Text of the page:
This visit to such an establishment while being led by the city’s director, was an honor for our students who had the opportunity to ask questions on how Wuxi was becoming a leading industrial city while focusing on preserving the environment to set the example for other cities. As the day came to an end, it was time to pack up and prepare for their departure to Beijing.
Fresh with knowledge from their tour of Wuxi, the student ambassadors were ready to meet the students at the Golden Bridge Middle School, and share different aspects of each other's culture. The Golden Bridge Middle School is one of the top bi-lingual schools in Wuxi and many of their students get accepted to top universities worldwide.
When they arrived at the school, SOS was warmly welcomed by the Golden Bridge’s principal and students to receive a personal tour of their campus, then given a tour of the school. The playgrounds had basketball courts, soccer fields, and the classrooms implemented technology much like America. Following the tour, the ambassadors had a chance to hear from each Chinese student a personal introduction and warm welcome. First they had lunch and began to get to know one another. Quickly, the students realized how much they had in common and before long, a pick-up soccer game and basketball game would continue building the community between the students.
After lunch, the exchange program officially began. Students from both SOS and Wuxi gave a presentation on their city, country, and culture. The Wuxi students introduced traditional meals, celebrations, and historical background to their city with pride and was followed by our students highlighting San Antonio’s Riverwalk, diversity, and of course, The Spurs.
The day had finally arrived when the student ambassadors, and SOS staff would tour their sister city, Wuxi. SOS began their exploration with a trip to the famous Lingshan Grand Buddha. The Lingshan Grand Buddha is the world’s largest bronze Buddha statue with an amazing height of 88 meters! The Buddha is located in the Taihu Lake National Tourist Resort along with many other Buddhist sites including the Brahma Palace, Five Mudra Mandala, Nine Dragons Bathing Sakyamuni, and Xiangfu Temple.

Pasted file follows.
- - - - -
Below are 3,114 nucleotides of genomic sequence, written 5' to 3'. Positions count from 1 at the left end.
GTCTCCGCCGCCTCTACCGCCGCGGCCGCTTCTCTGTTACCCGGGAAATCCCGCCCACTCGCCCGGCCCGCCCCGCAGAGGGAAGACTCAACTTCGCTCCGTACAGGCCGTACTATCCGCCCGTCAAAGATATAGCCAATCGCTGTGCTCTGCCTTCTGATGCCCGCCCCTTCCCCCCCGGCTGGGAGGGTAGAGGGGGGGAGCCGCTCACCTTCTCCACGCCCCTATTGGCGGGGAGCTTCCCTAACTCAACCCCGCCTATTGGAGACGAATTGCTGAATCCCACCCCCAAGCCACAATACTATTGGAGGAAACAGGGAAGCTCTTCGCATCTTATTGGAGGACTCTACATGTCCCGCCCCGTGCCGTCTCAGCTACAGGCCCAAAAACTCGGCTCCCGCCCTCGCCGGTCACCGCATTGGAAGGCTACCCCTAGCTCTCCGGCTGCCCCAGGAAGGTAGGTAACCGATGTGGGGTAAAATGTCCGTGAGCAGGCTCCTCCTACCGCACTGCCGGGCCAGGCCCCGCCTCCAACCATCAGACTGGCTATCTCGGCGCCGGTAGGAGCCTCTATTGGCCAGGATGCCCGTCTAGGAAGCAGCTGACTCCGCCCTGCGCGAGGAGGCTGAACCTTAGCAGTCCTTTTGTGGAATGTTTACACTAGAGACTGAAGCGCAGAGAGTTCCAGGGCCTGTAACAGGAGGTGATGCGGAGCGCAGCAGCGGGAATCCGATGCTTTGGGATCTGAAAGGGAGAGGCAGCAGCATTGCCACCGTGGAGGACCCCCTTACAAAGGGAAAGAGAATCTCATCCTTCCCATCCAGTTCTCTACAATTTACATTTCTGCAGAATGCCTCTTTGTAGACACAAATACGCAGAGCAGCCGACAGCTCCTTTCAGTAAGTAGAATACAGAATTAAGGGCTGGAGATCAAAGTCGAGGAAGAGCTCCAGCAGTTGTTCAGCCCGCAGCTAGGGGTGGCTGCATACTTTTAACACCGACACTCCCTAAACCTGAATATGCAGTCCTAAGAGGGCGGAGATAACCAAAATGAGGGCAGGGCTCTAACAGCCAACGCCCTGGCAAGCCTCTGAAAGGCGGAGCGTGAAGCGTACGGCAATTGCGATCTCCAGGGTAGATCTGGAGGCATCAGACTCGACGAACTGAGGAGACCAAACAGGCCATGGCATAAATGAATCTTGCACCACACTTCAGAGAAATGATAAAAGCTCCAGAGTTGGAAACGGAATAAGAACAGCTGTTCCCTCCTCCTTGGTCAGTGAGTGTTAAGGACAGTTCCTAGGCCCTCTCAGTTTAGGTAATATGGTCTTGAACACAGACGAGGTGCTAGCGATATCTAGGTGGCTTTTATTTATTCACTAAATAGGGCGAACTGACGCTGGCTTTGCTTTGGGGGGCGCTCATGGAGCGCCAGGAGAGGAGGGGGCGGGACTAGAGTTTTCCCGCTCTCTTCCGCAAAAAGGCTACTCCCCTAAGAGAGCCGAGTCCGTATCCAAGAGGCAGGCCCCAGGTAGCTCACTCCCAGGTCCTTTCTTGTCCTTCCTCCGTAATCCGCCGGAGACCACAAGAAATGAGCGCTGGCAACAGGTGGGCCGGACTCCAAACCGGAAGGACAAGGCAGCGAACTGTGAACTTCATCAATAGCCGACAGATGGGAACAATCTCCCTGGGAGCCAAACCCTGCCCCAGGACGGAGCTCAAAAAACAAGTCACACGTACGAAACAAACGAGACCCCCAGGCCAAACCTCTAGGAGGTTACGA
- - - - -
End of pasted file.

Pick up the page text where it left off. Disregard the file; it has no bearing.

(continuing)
Students were taught how Buddhists pray and worship at the temple. They were also treated to a short performance on the life of the Buddha. The experience really helped give SOSers a new perspective on the Buddhist faith.
Before the student ambassadors continued their journey to their sister city Wuxi, they had a chance to further explore Shanghai. A half day tour included learning about Chinese culture and traditional art, visiting the Yu Garden, and a silk weaving workshop. Built in 1559 during the Ming Dynasty, the Yu Garden is an extensive Chinese garden located beside the City God Temple. There, SOSers experienced the tranquility and beauty of an original Shanghai landmark. SOS then bussed over to the silk weaving workshop.
Student Ambassadors were able to touch and feel the silk for themselves and witness the process of how it’s made. After the tour, the students had a great chance to practice their Chinese by ordering lunch. They used their Chinese language cards, as well as what they had learned in Ms.Whitney's class to order various types of dumplings, sticky buns, and pork dishes. After the delicious lunch, the SOS student ambassadors boarded a high speed train to Wuxi. When the students arrived, they were welcomed by government officials from the city of Wuxi, and invited to a traditional Wuxi dinner.